Single-way sensitivity analysis was performed by varying (±10%) the cost of hemostatic sealant patch to establish the robustness of the model.6,7 Because the difference in mean hospitalization length of the two procedures did not achieve statistical significance, a sensitivity analysis technique was additionally applied to determine the economic value assigned to the ST scenario versus the ES scenario assuming the same length of stay (LOS) for both the situations.6
The hospitalization cost for the pulmonary lobectomy procedure totaled around €9,027.95–10,460.64 and it diverged if surgical ST or ES had been used to complete the interlobar fissures. The amount varied from €9,027 for the ES group to €10,460 for the ST group. The main cost driver was recognized to be the staff time (around 20%), with the consumables (including both STs and patches, around 19%) being the second (Table 3). Resource consumption and the consequential costs showed that the difference between the two scenarios, excluding overheads, was mainly due to time spent by involved staff (ES staff cost was 10.2% lower than the staff cost for STs) and drugs used to treat both expected consequences of lobectomy and complications (–20.6%) (Table 3). Indeed, the lower overall incidence (50% vs 95%, P=0.0001) and duration of air leakage (1.7 days vs 4.5 days, P=0.0001) in the ES group significantly affected treatment of complications and consequently the mean time to hospital discharge (11.0 days vs 14.3 days) and ultimately the costs (Table 3 and Figure 1).2 A sensitivity analysis was performed to determine whether variations in the cost of the hemostatic sealant patch (±10%) could influence the results of the cost analysis investigation considering possible regional variation of price. Therefore, the cost of the hemostatic sealant patch was varied (±10%) to determine the circumstances that could logically bring about cost change.
Table 3 Results: mean cost per resource type
Figure 1 Results: mean cost of procedure.
Results basically remained unremarkable, varying from €8,978 (–10% cost) to €9,077 (+10% cost). In addition, even when the hospital LOS for the ST group was decreased to 11 days (the same situation as that for the ES procedure), the average hospitalization cost using the ES technique was less expensive than that with ST (€9,341 vs €9,028). Higher costs of the ST group depend on consumables and therapies for complications (with higher incidence in ST group vs ES group). Consequently, it could be stated that even if LOS is assumed to be equal between the two groups, ES treatment remained less expensive. No readmission occurred within the 30-day follow-up time.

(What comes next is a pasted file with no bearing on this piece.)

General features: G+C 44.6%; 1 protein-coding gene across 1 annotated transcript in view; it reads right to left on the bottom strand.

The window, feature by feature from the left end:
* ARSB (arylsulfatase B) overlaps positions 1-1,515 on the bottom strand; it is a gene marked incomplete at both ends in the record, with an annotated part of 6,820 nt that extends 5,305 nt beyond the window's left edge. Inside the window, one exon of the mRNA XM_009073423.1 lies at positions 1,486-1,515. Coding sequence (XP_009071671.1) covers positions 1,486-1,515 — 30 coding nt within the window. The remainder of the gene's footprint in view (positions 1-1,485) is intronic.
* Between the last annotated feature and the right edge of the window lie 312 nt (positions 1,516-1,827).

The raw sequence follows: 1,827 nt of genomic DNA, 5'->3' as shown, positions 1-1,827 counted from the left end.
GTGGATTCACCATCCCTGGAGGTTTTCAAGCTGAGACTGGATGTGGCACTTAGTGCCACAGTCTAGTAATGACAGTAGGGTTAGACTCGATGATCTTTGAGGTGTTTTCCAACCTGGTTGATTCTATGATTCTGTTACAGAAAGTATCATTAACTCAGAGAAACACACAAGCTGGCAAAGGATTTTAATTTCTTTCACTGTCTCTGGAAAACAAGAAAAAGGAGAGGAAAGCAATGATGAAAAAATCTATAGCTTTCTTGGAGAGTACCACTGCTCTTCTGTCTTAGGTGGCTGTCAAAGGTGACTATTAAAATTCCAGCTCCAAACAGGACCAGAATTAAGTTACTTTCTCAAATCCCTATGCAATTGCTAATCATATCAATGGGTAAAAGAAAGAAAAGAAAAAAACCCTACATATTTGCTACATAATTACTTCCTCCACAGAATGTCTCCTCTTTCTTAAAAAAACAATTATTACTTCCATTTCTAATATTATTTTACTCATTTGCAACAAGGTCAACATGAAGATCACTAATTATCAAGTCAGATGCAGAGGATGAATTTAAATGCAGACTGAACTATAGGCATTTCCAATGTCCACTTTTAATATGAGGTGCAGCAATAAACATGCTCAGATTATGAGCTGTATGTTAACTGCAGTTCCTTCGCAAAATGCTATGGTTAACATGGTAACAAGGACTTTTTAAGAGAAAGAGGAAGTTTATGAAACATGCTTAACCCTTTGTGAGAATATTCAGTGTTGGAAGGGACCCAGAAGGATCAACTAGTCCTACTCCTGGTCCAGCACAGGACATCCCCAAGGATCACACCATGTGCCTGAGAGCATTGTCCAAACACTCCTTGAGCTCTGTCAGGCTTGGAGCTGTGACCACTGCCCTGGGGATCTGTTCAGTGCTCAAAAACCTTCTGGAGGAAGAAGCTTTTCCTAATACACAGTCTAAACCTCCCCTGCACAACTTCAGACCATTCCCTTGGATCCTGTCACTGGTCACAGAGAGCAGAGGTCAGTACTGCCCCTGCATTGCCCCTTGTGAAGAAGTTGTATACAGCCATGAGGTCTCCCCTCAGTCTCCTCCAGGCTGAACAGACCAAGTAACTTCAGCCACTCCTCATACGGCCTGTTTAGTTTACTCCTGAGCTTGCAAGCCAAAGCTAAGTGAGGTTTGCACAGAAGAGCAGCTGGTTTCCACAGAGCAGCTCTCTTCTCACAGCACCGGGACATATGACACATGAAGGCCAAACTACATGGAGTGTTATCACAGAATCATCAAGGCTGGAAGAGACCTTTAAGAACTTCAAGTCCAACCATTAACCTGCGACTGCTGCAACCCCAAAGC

The most commonly performed procedure in the treatment of early-stage NSCLC is pulmonary lobectomy, which currently represents the standard of cure.8 Surgery is considered the preeminent therapeutic option.9–11 Complications after lung manipulation are often related to the stressed residual parenchyma and may heavily affect the postoperative course of patients.
One of the important events potentially influencing the healing process after major surgery is persistent air leak from lung parenchyma. This phenomenon is reported to appear in 3%–25% of patients.12 The leakage showed higher incidence when lung fissures were not complete, and it could persist for several days. Surgical dissection of fissure to anatomically divide the two lobes generally is causative of this prolonged air leakage, which requires long-lasting chest drainage. This clinical circumstance hampers recovery and limits hospital discharge.13–15 Hence, the negative impact of postoperative morbidity expands the hospital stay period with consequences on the economic aspect.